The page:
Escom in fresh bailout rebuff

 

It never rains but pours for Escom as Treasury has yet again rejected its K58 billion bail-out request to enable the technically insolvent utility improve its operations and provide reliable power supply.

Treasury’s fresh rejection of the Electricity Supply Corporation of Malawi (Escom) demand follows a K58 billion request the parastatal made in May this year to improve efficiency. It

Escom said it largely found itself in the precarious financial position after its split that gave birth to Electricity Generation Company (Egenco) on January 1 2017 as part of the Power Market Restructuring Programme aimed at improving efficiency in the market by, among others, creating separate power generation and distribution entities to spur investment in independent power producers (IPPs).

Confirmed meeting: Mpinganjira

In an interview on Friday, Secretary to the Treasury Ben Botolo confirmed meeting Escom management last week and that Ministry of Finance, Economic Planning and Development rejected the bail-out proposal.

He said Treasury has advised Escom to find other sustainable means of supplying electricity other than diesel generators which have plunged the institution into such debts.

Said Botolo: “An honest answer to your question is, yes, I was with them [Escom management] this week on Tuesday if not Wednesday.

“We were telling them to look at the cheaper modes of producing power. We advised them to say, can we have independent power producers that we have been talking about like solar and wind which are very cheap, they can sell to Escom at a cheaper rate even at four, six or seven cents then their balance sheet would improve quite a lot.

“But if they continue buying [power] from diesel generators then they will be facing challenges because the cost is quite heavy. It is about 50 or 56 cents per kilowatt hour which is unsustainable and the economy cannot handle that for a long time.”

He said Treasury advised Escom management to cut on unnecessary activities draining the institution’s revenue, saying if they do so then they will realise profits to offset current debts and remain afloat in business.

In a telephone interview, Escom board chairperson Thom Mpinganjira yesterday confirmed that Escom management met Treasury officials last week.

But he could not provide details of the outcome of the meeting, saying he was yet to be briefed.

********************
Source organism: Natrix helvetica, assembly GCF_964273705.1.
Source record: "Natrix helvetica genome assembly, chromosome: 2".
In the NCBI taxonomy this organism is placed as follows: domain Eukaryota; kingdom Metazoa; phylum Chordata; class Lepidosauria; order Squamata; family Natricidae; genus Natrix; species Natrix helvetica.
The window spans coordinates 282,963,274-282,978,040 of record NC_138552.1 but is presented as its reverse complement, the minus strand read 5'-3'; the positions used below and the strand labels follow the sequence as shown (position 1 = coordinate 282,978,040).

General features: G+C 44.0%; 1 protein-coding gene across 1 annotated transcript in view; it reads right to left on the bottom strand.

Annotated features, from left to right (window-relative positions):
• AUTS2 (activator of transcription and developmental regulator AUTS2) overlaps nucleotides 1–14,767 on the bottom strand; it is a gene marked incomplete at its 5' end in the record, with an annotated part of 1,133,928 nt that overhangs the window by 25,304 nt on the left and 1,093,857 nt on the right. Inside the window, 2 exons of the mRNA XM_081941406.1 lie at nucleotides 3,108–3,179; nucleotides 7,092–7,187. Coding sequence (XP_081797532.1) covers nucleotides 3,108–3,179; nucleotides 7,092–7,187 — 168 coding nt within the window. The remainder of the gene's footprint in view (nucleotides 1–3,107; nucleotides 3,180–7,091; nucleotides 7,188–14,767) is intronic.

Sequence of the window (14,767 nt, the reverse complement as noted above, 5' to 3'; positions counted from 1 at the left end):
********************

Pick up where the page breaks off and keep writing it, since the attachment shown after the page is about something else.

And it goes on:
Mpinganjira said Escom chief executive officer Allexon Chiwaya was better-placed to provide details on the matter. However, Chiwaya did not pick his phone on several attempts.

The Escom board chairperson is on record as having confirmed the bail-out request to The Nation in May this year. He admitted the company was struggling due to inefficiencies.

Said Mpinganjira: “We requested for the bail-out of around K50 billion because we are in a deficit of close to the same amount of money. Basically, we were not supposed to be in this position, but we are in this position due to mismanagement. This is due to bad procurement decisions.”

Following Treasury’s initial rejection of its bail-out bid, Escom indicated it would borrow from commercial banks. However, it has emerged that commercial banks have also rejected the loan application because they could not trust Escom due to its prevalent governance weaknesses.

In an interview earlier, Bankers Association of Malawi chief executive officer Violette Santhe said commercial banks could not risk lending Escom after Parliament and Treasury refused to guarantee the loans.

In September this year, Parliament’s Budget and Finance Committee vowed to block Escom from borrowing K30 billion from commercial banks to finance  its K55 billion after Treasury turned down the institution’s bailout request.

At the time, the committee faulted Escom for still being involved in power generation through Aggreko, which is running the diesel-powered generators.

In October, Malawi Energy Regulatory Authority (Mera) rejected Escom’s 60 percent tariff hike proposal spread over a four-year period. Instead, Mera approved 31.8 percent spread over four years with 20 percent implemented effective October 1.

 

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